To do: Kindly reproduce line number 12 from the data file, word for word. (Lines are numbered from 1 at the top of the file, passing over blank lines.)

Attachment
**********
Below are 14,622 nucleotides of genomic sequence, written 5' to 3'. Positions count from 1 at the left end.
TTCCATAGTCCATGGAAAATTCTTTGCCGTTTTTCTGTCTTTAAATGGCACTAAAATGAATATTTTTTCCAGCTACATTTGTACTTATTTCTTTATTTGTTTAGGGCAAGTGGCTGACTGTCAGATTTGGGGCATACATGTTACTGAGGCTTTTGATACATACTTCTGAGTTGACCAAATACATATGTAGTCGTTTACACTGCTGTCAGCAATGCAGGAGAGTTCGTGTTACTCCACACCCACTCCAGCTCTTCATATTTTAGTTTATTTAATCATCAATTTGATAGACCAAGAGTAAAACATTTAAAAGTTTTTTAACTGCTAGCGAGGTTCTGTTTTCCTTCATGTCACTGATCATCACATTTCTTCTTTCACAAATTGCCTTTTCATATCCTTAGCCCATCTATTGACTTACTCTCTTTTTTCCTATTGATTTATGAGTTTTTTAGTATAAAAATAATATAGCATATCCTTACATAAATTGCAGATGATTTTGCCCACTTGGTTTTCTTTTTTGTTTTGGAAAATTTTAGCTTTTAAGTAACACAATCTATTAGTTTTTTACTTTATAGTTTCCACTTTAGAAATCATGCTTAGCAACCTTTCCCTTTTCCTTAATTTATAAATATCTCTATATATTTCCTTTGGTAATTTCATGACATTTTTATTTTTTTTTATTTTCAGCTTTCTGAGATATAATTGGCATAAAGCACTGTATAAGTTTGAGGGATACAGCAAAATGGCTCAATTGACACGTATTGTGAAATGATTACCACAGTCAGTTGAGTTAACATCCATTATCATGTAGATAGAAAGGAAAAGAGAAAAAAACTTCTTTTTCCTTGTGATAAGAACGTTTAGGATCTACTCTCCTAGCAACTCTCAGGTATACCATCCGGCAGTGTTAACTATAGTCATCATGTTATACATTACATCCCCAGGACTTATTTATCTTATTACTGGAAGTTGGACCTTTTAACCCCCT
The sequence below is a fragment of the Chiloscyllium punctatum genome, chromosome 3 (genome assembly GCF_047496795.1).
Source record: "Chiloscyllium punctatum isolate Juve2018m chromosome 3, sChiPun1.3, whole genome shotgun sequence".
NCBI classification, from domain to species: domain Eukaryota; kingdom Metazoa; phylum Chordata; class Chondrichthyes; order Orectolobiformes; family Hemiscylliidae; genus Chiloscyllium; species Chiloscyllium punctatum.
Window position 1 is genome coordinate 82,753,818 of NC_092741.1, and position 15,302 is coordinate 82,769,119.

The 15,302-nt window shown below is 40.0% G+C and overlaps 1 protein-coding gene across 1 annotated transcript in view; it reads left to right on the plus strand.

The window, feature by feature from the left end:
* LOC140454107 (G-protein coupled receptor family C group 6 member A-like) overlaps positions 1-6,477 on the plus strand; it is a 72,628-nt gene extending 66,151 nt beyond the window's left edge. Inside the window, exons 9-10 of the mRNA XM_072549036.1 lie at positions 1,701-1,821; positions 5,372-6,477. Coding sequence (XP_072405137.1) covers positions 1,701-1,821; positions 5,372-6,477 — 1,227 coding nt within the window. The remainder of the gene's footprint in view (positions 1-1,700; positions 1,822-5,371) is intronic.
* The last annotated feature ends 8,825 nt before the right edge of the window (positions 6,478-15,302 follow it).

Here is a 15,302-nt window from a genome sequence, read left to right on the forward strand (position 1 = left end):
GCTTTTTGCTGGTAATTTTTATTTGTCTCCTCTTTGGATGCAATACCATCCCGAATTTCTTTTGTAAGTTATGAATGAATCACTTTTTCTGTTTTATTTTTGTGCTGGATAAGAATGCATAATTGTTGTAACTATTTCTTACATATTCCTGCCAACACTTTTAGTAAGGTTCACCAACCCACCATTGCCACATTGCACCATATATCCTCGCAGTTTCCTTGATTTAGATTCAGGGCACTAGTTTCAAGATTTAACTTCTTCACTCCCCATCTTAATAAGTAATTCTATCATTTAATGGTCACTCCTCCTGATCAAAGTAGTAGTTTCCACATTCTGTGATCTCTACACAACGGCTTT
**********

GCTTTTTGCTGGTAATTTTTATTTGTCTCCTCTTTGGATGCAATACCATCCCGAATTTCTTTTGTAAGTTATGAATGAATCACTTTTTCTGTTTTATTTTTGTGCTGGATAAGAATGCATAATTGTTGTAACTATTTCTTACATATTCCTGCCAACACTTTTAGTAAGGTTCACCAACCCACCATTGCCACATTGCACCATATATCCTCGCAGTTTCCTTGATTTAGATTCAGGGCACTAGTTTCAAGATTTAACTTCTTCACTCCCCATCTTAATAAGTAATTCTATCATTTAATGGTCACTCCTCCTGATCAAAGTAGTAGTTTCCACATTCTGTGATCTCTACACAACGGCTTT